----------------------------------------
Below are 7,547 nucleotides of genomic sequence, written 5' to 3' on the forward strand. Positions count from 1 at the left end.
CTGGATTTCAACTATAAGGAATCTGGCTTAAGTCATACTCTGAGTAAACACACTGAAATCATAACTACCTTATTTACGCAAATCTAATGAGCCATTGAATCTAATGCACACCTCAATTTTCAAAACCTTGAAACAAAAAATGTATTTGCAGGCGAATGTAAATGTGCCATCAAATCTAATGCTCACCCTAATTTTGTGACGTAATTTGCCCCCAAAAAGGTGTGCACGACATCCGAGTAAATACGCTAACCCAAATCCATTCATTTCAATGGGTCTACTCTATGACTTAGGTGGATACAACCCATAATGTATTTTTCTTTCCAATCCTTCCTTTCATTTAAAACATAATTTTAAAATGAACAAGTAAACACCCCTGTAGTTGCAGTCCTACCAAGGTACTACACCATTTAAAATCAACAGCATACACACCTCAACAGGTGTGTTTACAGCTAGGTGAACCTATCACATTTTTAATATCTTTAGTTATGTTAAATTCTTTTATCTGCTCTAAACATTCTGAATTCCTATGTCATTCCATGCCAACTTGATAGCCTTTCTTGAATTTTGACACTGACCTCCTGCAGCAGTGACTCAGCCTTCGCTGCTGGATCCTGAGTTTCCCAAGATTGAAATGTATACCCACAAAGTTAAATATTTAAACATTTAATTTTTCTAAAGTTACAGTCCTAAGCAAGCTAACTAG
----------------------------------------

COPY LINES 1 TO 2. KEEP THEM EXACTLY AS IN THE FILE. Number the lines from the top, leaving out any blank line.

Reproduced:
Below are 7,547 nucleotides of genomic sequence, written 5' to 3' on the forward strand. Positions count from 1 at the left end.
CTGGATTTCAACTATAAGGAATCTGGCTTAAGTCATACTCTGAGTAAACACACTGAAATCATAACTACCTTATTTACGCAAATCTAATGAGCCATTGAATCTAATGCACACCTCAATTTTCAAAACCTTGAAACAAAAAATGTATTTGCAGGCGAATGTAAATGTGCCATCAAATCTAATGCTCACCCTAATTTTGTGACGTAATTTGCCCCCAAAAAGGTGTGCACGACATCCGAGTAAATACGCTAACCCAAATCCATTCATTTCAATGGGTCTACTCTATGACTTAGGTGGATACAACCCATAATGTATTTTTCTTTCCAATCCTTCCTTTCATTTAAAACATAATTTTAAAATGAACAAGTAAACACCCCTGTAGTTGCAGTCCTACCAAGGTACTACACCATTTAAAATCAACAGCATACACACCTCAACAGGTGTGTTTACAGCTAGGTGAACCTATCACATTTTTAATATCTTTAGTTATGTTAAATTCTTTTATCTGCTCTAAACATTCTGAATTCCTATGTCATTCCATGCCAACTTGATAGCCTTTCTTGAATTTTGACACTGACCTCCTGCAGCAGTGACTCAGCCTTCGCTGCTGGATCCTGAGTTTCCCAAGATTGAAATGTATACCCACAAAGTTAAATATTTAAACATTTAATTTTTCTAAAGTTACAGTCCTAAGCAAGCTAACTAG